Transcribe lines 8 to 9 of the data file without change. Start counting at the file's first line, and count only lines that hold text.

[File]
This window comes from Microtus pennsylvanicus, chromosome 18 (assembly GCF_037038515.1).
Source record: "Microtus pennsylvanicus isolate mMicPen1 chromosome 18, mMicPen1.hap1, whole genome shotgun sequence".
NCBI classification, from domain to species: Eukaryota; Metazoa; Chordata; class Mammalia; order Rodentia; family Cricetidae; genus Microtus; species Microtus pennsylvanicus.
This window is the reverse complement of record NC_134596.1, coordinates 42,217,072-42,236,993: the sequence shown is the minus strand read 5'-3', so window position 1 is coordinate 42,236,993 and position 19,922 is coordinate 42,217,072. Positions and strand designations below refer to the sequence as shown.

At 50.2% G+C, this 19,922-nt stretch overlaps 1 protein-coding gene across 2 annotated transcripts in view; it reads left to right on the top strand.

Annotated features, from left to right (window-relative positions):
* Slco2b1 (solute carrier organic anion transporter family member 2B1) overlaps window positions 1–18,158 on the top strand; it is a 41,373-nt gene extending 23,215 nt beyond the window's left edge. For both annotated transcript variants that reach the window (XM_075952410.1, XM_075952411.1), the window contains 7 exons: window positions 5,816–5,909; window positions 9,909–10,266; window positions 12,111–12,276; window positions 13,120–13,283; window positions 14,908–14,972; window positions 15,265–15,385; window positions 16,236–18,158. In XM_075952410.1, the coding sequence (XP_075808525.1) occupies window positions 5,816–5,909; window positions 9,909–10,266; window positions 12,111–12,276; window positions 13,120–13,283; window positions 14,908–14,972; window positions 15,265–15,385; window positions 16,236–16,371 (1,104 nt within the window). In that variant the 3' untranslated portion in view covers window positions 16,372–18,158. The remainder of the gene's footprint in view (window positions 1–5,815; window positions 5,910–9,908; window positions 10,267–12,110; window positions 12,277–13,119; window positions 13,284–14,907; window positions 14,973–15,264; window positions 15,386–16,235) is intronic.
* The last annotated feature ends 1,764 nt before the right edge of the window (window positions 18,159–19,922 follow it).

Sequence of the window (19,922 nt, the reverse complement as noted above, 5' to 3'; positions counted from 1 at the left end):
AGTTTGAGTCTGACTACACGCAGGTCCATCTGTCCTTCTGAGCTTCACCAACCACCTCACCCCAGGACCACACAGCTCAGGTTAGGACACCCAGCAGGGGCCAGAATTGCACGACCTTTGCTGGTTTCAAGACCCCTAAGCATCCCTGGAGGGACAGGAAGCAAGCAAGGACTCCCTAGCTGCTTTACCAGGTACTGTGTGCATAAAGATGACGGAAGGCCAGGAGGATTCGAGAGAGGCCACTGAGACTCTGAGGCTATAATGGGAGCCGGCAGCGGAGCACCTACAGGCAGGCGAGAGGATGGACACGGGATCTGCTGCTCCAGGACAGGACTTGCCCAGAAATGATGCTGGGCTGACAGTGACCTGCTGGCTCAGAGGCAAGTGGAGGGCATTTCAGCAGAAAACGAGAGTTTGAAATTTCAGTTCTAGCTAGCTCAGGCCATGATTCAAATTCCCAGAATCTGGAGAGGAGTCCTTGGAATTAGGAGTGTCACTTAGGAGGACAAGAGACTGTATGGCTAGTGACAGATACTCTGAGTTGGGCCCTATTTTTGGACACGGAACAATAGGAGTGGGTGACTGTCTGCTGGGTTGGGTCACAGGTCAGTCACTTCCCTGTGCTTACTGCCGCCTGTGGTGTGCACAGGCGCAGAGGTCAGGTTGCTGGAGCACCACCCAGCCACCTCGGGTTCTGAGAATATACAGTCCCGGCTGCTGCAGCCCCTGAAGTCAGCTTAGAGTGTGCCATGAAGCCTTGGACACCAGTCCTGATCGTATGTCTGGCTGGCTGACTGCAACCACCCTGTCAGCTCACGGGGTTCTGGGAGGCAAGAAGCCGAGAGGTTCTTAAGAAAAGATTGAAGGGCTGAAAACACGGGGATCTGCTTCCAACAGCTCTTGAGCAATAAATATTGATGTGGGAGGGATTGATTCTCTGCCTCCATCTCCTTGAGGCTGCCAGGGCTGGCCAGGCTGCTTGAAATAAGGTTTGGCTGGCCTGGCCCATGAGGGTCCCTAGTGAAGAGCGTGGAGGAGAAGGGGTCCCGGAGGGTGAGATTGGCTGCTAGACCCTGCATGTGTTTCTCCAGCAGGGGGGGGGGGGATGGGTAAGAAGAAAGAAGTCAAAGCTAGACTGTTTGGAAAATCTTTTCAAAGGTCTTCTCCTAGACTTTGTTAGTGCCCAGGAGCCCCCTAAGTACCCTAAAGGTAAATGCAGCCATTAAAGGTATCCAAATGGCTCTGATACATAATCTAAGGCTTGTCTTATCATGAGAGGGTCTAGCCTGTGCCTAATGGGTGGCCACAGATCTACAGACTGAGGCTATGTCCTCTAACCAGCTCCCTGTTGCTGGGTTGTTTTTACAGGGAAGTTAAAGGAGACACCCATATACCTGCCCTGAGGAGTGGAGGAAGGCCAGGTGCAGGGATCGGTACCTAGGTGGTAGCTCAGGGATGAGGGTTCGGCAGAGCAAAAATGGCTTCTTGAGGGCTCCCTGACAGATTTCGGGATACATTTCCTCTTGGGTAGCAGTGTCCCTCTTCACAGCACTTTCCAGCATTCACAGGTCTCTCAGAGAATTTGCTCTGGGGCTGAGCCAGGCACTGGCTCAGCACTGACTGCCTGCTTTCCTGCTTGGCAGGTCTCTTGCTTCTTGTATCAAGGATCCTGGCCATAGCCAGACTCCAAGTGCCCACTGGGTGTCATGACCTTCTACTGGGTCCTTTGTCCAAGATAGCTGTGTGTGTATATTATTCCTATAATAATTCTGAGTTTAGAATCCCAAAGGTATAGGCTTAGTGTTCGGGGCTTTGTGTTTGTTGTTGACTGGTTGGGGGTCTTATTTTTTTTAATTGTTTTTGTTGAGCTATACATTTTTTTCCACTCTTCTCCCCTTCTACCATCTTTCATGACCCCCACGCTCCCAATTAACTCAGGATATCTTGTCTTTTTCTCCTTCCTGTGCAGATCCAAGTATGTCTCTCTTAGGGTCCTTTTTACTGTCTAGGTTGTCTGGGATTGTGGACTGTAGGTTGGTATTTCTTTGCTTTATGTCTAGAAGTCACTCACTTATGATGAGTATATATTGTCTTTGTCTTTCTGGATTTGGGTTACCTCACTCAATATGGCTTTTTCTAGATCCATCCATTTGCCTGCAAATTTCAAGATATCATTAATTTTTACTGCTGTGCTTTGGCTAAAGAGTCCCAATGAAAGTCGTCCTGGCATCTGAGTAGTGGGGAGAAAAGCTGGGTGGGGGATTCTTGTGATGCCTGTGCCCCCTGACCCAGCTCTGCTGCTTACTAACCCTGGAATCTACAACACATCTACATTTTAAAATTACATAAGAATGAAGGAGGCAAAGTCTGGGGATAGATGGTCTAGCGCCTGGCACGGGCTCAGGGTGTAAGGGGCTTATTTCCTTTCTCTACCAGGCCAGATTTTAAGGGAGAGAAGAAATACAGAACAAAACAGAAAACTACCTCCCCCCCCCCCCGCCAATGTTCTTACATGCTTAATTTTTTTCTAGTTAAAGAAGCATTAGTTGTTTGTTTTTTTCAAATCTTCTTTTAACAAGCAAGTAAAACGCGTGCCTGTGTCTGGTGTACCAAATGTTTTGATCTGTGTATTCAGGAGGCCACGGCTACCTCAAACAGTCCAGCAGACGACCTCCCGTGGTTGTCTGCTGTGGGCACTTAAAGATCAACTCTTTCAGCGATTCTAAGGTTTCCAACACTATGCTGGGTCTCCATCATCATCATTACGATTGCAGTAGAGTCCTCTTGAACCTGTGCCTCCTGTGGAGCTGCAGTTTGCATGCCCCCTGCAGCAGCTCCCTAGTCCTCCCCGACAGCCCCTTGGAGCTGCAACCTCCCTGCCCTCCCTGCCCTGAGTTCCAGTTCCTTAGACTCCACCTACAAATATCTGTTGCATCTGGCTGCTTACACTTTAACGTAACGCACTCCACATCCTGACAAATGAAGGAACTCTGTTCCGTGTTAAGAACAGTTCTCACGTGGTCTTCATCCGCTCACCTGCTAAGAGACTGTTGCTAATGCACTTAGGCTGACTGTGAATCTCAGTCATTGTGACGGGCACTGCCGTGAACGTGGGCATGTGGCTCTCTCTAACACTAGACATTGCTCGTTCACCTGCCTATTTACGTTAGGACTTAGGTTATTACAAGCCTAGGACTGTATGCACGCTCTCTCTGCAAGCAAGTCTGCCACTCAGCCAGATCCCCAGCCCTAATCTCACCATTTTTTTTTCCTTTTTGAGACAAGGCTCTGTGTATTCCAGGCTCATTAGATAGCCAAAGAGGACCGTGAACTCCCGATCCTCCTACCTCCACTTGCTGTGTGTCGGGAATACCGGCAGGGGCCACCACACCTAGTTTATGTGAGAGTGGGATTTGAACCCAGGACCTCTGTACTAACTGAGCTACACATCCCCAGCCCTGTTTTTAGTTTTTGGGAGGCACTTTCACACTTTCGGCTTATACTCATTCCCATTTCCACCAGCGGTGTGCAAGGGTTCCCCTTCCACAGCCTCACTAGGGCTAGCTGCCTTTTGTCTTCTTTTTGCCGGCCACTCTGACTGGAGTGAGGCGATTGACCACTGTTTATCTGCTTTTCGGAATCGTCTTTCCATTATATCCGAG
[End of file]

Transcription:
* The last annotated feature ends 1,764 nt before the right edge of the window (window positions 18,159–19,922 follow it).

Sequence of the window (19,922 nt, the reverse complement as noted above, 5' to 3'; positions counted from 1 at the left end):